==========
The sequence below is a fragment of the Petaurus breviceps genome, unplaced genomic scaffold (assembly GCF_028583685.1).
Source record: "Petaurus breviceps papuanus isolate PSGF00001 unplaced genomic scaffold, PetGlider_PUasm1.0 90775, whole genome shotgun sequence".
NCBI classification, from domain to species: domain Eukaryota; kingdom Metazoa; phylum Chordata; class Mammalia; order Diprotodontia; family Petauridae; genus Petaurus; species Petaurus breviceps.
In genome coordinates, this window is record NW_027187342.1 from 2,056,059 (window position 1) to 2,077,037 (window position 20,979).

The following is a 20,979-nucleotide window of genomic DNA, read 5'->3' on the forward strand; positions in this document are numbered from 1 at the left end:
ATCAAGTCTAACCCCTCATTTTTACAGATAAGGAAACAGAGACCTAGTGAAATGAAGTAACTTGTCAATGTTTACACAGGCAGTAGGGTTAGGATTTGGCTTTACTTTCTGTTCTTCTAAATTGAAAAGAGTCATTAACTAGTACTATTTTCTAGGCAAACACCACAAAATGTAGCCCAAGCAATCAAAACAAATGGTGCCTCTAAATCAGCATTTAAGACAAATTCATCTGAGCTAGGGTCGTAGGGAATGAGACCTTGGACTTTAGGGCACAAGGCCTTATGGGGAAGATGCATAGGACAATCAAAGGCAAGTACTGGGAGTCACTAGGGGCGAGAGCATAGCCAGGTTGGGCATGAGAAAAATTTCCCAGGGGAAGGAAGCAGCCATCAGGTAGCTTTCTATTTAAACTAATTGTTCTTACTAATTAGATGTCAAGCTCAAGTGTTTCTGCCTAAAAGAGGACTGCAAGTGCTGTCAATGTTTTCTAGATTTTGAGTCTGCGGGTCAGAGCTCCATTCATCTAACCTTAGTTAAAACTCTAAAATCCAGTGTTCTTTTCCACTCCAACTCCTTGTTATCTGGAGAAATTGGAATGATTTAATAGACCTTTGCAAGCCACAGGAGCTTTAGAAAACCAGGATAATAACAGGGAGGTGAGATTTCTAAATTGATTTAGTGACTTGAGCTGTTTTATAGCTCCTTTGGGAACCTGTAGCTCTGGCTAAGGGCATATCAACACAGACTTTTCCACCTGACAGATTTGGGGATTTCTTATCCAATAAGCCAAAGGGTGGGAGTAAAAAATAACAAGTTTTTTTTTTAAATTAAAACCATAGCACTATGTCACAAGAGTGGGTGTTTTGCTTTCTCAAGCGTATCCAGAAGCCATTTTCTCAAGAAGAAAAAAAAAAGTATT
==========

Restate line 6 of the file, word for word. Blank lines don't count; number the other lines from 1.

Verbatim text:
ATCAAGTCTAACCCCTCATTTTTACAGATAAGGAAACAGAGACCTAGTGAAATGAAGTAACTTGTCAATGTTTACACAGGCAGTAGGGTTAGGATTTGGCTTTACTTTCTGTTCTTCTAAATTGAAAAGAGTCATTAACTAGTACTATTTTCTAGGCAAACACCACAAAATGTAGCCCAAGCAATCAAAACAAATGGTGCCTCTAAATCAGCATTTAAGACAAATTCATCTGAGCTAGGGTCGTAGGGAATGAGACCTTGGACTTTAGGGCACAAGGCCTTATGGGGAAGATGCATAGGACAATCAAAGGCAAGTACTGGGAGTCACTAGGGGCGAGAGCATAGCCAGGTTGGGCATGAGAAAAATTTCCCAGGGGAAGGAAGCAGCCATCAGGTAGCTTTCTATTTAAACTAATTGTTCTTACTAATTAGATGTCAAGCTCAAGTGTTTCTGCCTAAAAGAGGACTGCAAGTGCTGTCAATGTTTTCTAGATTTTGAGTCTGCGGGTCAGAGCTCCATTCATCTAACCTTAGTTAAAACTCTAAAATCCAGTGTTCTTTTCCACTCCAACTCCTTGTTATCTGGAGAAATTGGAATGATTTAATAGACCTTTGCAAGCCACAGGAGCTTTAGAAAACCAGGATAATAACAGGGAGGTGAGATTTCTAAATTGATTTAGTGACTTGAGCTGTTTTATAGCTCCTTTGGGAACCTGTAGCTCTGGCTAAGGGCATATCAACACAGACTTTTCCACCTGACAGATTTGGGGATTTCTTATCCAATAAGCCAAAGGGTGGGAGTAAAAAATAACAAGTTTTTTTTTTAAATTAAAACCATAGCACTATGTCACAAGAGTGGGTGTTTTGCTTTCTCAAGCGTATCCAGAAGCCATTTTCTCAAGAAGAAAAAAAAAAGTATT